Can you fly a kite?

Tomorrow is the 41st Annual Smithsonian Kite Festival on the National Mall. I've gone to the kite festival during most of the years that I've been in D.C. (usually with Floyd). But I'm really excited about this year's event--partly, because I haven't been to the Mall in such a long time.

When I was in college, I used to go to the Mall at least once a week. I'd read poetry, have a picnic, watch the sunset, throw around a ball, or just watch the tourists. I love the National Mall as it provides so many different areas for recreation and reflection: the quieter areas near the Constitution Gardens vs. the open space around the Washington Monument (and that pretty old tree!). I used to love to sit on the back steps of the Lincoln Memorial (where I fell…), watch the soccer games on the south fields, or relax on the comfy seating in the National Gallery West. Now that I live so far from the Mall, my weekend Mall ritual has faded. Hopefully, tomorrow's trip will motivate me to regularly visit to the green space that I've missed so much.

(For now, I will refrain from commenting on the recent changes to the Mall landscape, though I'll refer you to The National Coalition to Save Our Mall.)

Okay, back to the kite festival. I plan on bringing a kite, but I'm not sure if I'll actually fly it. I'm sort of a wimpy kite flyer as a result of a tragic experience from my childhood that still scars my precious kite memories.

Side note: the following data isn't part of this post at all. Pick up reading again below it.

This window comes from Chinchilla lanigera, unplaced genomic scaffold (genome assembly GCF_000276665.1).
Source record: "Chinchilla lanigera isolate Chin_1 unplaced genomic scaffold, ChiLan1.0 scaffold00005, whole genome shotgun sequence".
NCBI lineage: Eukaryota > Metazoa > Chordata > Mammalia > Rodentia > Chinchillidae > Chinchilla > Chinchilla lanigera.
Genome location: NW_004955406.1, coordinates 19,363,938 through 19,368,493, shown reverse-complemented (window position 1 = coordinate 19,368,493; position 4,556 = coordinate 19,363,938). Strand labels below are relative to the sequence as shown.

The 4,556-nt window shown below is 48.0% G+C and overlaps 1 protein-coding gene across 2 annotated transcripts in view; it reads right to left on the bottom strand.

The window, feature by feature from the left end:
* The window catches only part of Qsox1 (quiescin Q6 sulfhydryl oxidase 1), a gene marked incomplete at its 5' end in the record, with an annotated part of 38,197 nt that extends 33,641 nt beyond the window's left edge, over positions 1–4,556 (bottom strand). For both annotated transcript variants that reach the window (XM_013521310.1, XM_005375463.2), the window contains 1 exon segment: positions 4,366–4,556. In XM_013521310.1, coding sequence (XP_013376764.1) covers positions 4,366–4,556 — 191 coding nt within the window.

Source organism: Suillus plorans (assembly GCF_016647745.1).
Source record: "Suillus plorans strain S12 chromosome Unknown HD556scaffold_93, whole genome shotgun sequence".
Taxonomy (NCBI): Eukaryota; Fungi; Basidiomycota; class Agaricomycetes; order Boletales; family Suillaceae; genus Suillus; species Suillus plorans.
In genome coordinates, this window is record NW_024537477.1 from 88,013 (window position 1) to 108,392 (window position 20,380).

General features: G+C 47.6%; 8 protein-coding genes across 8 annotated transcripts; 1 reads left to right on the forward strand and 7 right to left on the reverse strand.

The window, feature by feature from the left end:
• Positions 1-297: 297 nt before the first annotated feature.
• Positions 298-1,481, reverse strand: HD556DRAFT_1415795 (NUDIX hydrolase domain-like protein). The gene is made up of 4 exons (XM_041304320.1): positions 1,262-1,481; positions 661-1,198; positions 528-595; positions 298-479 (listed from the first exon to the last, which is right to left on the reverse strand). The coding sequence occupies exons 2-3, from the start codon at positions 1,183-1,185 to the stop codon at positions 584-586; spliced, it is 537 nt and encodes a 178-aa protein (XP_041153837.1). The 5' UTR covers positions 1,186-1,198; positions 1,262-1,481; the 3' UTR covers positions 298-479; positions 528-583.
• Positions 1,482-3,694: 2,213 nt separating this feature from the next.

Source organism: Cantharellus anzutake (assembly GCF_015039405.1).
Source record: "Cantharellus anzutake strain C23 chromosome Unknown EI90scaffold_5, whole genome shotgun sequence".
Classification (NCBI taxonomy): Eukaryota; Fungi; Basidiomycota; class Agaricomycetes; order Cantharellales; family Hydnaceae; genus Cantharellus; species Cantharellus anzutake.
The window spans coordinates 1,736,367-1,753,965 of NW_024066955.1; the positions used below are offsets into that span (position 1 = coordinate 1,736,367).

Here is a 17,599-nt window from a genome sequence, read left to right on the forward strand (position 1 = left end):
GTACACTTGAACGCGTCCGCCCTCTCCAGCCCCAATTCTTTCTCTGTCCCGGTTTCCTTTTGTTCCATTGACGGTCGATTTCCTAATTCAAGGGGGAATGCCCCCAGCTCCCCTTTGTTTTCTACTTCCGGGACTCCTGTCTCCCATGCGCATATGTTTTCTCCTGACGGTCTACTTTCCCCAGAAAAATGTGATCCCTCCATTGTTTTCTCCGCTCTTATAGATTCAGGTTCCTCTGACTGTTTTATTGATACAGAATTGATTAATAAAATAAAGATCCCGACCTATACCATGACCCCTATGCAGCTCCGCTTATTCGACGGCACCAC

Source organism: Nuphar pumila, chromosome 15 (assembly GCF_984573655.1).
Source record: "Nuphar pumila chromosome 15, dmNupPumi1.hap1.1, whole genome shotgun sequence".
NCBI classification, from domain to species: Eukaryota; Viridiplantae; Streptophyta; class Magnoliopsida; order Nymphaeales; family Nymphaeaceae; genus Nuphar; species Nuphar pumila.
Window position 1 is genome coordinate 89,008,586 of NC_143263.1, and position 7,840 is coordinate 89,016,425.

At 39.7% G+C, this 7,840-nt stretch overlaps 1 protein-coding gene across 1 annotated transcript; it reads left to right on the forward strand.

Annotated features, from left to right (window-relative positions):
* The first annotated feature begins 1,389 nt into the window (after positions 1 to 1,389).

One beautiful, windy, March day in suburban Atlanta, my uncle took me to an open field to fly my kite (BTW, that field is now covered with an 100-unit subdivision…oh, don't get me started on Atlanta's ugly, ad hoc residential and commercial developments). I spent at least an hour flying my pretty pink kite low in the sky, with the wind in my face, the breeze in my hair. My uncle offered to fly my kite even higher. Reluctantly, I acquiesced. He did fly the kite high. It quickly gained altitude, and I looked up to marvel at my pretty pink kite flying among the white clouds. Yet, before he knew it, my uncle ran out of kite string.

My kite was gone.

Being a silly, little girl, I cried all the way home. Being a silly, young woman, I still hold a scar and a grudge from that day of gloriously flying, then tragically losing my pretty pink kite.

That's the true story of why I'm such an anxious kite flyer.

(Hey Floyd, is this long enough for you?)

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